The Hearse Song

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"The Hearse Song" is a song about burial and human decomposition, of unknown origin. It was popular as a World War I song, and was popular in the 20th century as an American and British children's song, continuing to the present. It has many variant titles, lyrics, and melodies,[1] but generally features the line "the worms crawl in, the worms crawl out", and thus is also known as "The Worms Crawl In".[2]


While there are reports of the song dating back to British soldiers in the Crimean War (1853–1856),[3] it certainly dates to at least World War I (1914–1918), when it was sung by American and British soldiers,[4] and was collected in various World War I songbooks of the 1920s.[5] The key line "the worms crawl in, the worms crawl out" appears in some versions of the otherwise unrelated song "There was a lady all skin and bone", and may date to 1810 or earlier.[3][5] It was used in the movie Picture Mommy Dead (1966).

More recently, it appeared in 1981’s Scary Stories to Tell in the Dark by Alvin Schwartz, who gives the lyrics as:

"Don't you ever laugh as the hearse goes by,
For you may be the next one to die.
They wrap you up in big white sheets
and cover you from head to feet.
They put you in a big black box
And cover you with dirt and rocks.
All goes well for about a week,
Until your coffin begins to leak.
The worms crawl in, the worms crawl out,
The worms play pinochle on your snout,
They eat your eyes, they eat your nose,
They eat the jelly between your toes.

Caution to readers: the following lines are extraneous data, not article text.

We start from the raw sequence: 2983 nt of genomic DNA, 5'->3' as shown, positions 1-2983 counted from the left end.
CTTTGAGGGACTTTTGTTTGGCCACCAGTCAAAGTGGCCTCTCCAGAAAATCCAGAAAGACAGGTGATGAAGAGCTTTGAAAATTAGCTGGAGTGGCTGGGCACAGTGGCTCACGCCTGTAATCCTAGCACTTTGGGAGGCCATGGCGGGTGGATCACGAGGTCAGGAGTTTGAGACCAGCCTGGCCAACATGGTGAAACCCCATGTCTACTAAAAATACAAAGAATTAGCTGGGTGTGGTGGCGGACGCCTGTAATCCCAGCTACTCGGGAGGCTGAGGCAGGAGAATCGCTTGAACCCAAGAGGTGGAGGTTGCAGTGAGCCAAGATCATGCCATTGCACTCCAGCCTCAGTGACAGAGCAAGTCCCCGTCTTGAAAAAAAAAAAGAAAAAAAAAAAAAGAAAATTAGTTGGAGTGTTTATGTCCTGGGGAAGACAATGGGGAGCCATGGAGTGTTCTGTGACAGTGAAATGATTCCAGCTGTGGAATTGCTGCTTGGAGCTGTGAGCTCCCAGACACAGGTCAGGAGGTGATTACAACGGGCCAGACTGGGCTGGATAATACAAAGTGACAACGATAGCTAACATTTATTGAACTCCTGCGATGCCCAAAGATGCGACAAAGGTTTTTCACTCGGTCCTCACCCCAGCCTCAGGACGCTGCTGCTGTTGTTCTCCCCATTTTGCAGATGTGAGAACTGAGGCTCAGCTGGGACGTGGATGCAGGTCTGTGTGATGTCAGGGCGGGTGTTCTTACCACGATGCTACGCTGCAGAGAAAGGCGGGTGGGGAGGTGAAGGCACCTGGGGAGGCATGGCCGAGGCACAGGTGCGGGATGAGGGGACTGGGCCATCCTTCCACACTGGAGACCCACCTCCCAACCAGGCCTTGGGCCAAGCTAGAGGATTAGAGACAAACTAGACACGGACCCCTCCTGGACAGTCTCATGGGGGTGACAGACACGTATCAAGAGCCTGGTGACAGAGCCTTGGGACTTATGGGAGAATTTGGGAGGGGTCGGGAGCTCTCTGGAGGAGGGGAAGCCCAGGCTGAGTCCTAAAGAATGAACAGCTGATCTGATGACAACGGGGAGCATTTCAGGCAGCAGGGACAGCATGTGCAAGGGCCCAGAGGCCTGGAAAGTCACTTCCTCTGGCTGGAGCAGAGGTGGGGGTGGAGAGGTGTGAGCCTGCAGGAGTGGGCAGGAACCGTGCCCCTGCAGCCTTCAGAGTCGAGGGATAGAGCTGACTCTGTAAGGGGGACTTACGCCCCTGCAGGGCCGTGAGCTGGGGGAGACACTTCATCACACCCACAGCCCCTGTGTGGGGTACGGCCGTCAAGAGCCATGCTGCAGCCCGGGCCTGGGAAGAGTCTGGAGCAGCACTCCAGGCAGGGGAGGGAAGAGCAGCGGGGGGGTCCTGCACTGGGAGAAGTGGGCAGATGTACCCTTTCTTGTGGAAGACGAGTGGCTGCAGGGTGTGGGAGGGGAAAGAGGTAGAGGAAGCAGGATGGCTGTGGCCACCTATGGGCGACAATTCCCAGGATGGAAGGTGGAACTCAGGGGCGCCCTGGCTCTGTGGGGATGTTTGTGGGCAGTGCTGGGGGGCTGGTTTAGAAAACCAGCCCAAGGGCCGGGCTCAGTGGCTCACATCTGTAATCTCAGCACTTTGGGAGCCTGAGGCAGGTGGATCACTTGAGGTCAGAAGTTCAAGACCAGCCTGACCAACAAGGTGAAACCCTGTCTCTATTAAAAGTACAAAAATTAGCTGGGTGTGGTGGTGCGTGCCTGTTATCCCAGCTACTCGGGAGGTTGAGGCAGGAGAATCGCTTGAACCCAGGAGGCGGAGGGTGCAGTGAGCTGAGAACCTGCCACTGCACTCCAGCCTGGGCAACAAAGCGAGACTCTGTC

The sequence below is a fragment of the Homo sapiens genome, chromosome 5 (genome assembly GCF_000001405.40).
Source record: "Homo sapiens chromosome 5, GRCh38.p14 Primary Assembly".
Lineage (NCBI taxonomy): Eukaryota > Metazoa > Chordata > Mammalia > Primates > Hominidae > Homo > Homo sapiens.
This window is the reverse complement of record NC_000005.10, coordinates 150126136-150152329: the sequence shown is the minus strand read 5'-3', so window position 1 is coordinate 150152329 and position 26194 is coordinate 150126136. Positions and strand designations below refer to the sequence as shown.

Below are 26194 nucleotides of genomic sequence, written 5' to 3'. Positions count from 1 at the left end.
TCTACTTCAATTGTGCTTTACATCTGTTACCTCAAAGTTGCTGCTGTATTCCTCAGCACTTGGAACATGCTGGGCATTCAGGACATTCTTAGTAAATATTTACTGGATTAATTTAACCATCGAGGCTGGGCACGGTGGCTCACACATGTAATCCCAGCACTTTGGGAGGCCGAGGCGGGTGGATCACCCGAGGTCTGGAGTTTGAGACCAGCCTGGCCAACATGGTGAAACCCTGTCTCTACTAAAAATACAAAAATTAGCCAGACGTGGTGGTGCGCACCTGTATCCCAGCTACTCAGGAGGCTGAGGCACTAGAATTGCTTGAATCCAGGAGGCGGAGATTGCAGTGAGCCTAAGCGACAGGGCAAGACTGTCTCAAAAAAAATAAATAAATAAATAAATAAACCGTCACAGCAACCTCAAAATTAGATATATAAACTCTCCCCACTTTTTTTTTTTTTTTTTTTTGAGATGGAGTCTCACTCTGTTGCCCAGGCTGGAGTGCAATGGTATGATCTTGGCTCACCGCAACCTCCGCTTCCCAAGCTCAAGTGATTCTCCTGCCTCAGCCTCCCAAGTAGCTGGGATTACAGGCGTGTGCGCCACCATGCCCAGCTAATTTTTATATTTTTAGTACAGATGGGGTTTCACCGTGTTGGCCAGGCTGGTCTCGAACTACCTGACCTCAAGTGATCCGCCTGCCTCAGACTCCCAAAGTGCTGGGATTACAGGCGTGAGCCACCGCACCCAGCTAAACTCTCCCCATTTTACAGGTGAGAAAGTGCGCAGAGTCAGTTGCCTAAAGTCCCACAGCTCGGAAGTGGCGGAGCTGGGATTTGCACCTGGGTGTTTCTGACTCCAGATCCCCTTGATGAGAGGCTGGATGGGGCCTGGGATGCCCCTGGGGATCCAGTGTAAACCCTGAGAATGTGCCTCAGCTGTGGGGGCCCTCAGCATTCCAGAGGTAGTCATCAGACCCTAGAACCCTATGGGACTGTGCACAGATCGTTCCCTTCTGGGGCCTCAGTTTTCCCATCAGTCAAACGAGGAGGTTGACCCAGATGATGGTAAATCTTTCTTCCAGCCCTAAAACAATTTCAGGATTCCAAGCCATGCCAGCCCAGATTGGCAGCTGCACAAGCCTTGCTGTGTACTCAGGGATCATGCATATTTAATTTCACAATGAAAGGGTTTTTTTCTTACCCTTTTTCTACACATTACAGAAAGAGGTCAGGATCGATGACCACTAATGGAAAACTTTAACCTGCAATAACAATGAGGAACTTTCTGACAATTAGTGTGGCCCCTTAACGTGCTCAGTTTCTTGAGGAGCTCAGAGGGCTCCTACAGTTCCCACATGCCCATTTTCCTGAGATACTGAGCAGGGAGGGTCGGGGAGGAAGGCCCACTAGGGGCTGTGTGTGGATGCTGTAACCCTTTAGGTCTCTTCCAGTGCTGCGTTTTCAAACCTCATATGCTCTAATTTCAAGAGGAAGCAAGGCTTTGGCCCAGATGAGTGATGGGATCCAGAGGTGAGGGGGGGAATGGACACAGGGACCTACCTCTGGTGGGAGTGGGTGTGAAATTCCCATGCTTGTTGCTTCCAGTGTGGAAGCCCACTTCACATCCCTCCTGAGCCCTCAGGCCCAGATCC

A big green worm with rolling eyes
Crawls in your stomach and out your sides.
Your stomach turns a slimy green,
And pus pours out like whipping cream.
You'll spread it on a slice of bread,
And that's what you eat when you are dead."[4]

Another version from the book, "You Will Be The Next" goes as:

"Did you ever think as a hearse goes by,
That you will be the next one to die?
They wrap you up in big white sheets
and cover you from head to feet.
And the worms crawl in, the worms crawl out,
In your stomach and out your snout,
And your eyes fall out and your teeth decay,
And that is the end of a perfect day."[4]

In media[edit]

In the 1960s, Terry Teene released a rock-and-roll novelty recording, "Curse of the Hearse", based on The Hearse Song lyrics, with a different melody.

The tune was used as the theme for American McGee's Grimm.

This song was included in Finders Keepers (2014 film), a thriller/horror film starring Jaime Pressly.

The Pogues recorded a short version of the song entitled "Worms", included on the album If I Should Fall From Grace With God, and sung by drummer Andrew Ranken.

Holby City included the song in their episode "For You May Be The Next To Die" in June 2017.

Chilling Adventures of Sabrina included the song in their episode “Chapter Thirteen: The Passion of Sabrina Spellman” in April 2019.

The band Harley Poe recorded a version. [6]

YouTuber Rusty Cage included a version on his album "Gangstalkers Vol. 4"


  1. ^ Dennis, Dixie (2008). Living, Dying, Grieving. Jones & Bartlett Learning. p. 146. ISBN 978-0-7637-4326-0.
  2. ^ Pen, Ronald; Rick Kogan (2010). I wonder as I wander: the life of John Jacob Niles. University Press of Kentucky. p. 100.
  3. ^ a b Pankake & Pankake 1988.
  4. ^ a b c Schwartz, Alvin (1986). Scary Stories to Tell in the Dark. HarperCollins. p. 94. ISBN 978-0-06-440170-8.
  5. ^ a b Doyle 1976.
  6. ^ "Harley Poe: The Hearse song lyrics".